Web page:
I have learned to be very careful to always resolve a confrontation these days. It’s not easy to see, but our bright little girl has feelings that are very easily bruised. Even at our worst moments, I always tell her I love her and try to explain why I got so frustrated with her. Deep down, she really does want to please us and be a contributing member of the family. Her capacity for affection and thoughtfulness are astounding. I continually work at making her feel valued and appreciated for all the ways she brings light to our lives.

The length and intricacies of the discussions in our house are mind boggling, but it’s pretty darn amazing to see her mental capacity at work. There are days when it’s extremely (read, impossible) to take a step back and see it that way, but hey…we’re only human.


Toddler Discipline as we know it, year three.

Toddler Discipline as we know it, year three.

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Discipline has been an evolving process since our oldest was born. It’s difficult to remember the early days but we tend to have headstrong kids who aren’t afraid to make their wishes known. Case and point, the little one is getting braver by the second and responds to the word “No!” with a wail of protest. She still complies, for the next five seconds at least.

We always try to follow the ideals of positive reinforcement, pointing out the good things in hopes of encouraging more good behavior. Harping on the “bad” behavior often begets more of the same as even negative attention in a busy household is attention focused on that child. Kids know how to push our buttons so when I start getting my words parroted back to me before I even say them, I know it’s time to change my strategy.

That said, many of the tactics we use don’t always prove effective when dealing with toddler discipline. Incentives and rewards are often shrugged aside when a stubborn three-year-old has her nose out of joint about something or other. Praise and encouragement only go so far when she has her little heart set on the sequence of events happening as she sees them.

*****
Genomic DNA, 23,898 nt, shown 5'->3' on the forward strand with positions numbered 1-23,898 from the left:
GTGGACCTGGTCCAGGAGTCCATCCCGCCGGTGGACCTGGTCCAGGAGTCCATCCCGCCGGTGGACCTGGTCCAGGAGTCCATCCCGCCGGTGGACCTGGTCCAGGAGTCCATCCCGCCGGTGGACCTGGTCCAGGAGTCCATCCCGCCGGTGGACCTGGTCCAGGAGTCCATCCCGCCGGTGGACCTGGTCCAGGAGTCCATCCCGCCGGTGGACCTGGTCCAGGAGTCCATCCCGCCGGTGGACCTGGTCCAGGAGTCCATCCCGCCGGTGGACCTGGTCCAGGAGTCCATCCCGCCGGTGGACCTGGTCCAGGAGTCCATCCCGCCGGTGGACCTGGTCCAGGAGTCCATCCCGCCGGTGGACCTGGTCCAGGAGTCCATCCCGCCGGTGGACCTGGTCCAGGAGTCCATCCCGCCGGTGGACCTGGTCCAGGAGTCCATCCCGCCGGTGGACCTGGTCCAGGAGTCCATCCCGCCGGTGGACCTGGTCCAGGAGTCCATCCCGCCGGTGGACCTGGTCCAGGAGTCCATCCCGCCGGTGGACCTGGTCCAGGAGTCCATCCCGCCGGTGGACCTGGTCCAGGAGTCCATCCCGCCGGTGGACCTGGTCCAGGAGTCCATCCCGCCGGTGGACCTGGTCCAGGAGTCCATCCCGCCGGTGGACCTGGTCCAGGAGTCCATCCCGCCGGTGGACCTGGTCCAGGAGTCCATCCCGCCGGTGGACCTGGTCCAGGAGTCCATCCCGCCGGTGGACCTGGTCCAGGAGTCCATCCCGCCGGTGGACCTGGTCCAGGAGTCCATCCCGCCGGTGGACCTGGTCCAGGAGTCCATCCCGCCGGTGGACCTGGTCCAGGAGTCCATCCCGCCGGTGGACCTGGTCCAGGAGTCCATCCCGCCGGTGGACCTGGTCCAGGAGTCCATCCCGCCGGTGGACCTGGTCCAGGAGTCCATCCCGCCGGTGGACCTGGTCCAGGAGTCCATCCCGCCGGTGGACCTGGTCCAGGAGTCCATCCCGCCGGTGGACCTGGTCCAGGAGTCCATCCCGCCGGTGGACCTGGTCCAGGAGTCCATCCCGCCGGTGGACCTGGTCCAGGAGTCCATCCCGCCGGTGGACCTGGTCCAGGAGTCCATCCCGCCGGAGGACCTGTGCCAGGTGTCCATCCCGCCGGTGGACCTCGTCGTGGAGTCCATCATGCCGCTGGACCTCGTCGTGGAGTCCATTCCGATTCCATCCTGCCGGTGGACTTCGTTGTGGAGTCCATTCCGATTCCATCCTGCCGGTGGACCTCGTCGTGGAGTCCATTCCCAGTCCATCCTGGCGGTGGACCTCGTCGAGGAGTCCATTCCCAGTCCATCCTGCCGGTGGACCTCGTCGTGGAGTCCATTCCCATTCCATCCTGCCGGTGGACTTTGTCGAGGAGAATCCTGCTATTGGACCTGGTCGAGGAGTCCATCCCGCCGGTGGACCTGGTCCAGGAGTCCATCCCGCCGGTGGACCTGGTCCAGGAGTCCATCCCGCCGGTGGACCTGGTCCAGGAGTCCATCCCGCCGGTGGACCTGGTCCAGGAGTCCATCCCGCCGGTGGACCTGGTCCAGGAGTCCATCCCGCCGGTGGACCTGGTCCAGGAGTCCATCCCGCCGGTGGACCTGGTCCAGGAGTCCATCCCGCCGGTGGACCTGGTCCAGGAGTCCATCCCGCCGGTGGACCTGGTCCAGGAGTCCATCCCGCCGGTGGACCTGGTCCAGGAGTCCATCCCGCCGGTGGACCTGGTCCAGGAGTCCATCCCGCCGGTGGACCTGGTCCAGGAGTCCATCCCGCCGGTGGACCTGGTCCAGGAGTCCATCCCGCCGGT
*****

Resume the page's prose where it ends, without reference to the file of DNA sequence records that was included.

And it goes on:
More often than not, communication is the root of many of our difficulties. It’s not easy for a precocious three-year-old to understand parent imposed limits, timeframes or obligations like work. Sometimes, after attempting to satisfy an endless stream of “Why, mommy?”, “Because I said so!” is the only answer left. If you take a step back and try to view our hectic lives from a child’s point of view it’s easy to see why they balk when we try to hurry, or resist when we try to cajole. Their needs and wants are simple…love, attention, a full belly and some good old fashioned fun.

So as I grind my teeth in frustration after the millionth challenge of the day, I try to put myself in her shoes and find a little more patience. I’ll try to pick my battles and save them for the big ticket items I really care about…manners, kindness and gratitude being at the top of that list.

What are your tried and true best practices for discipline? I’d love to add to my repertoire!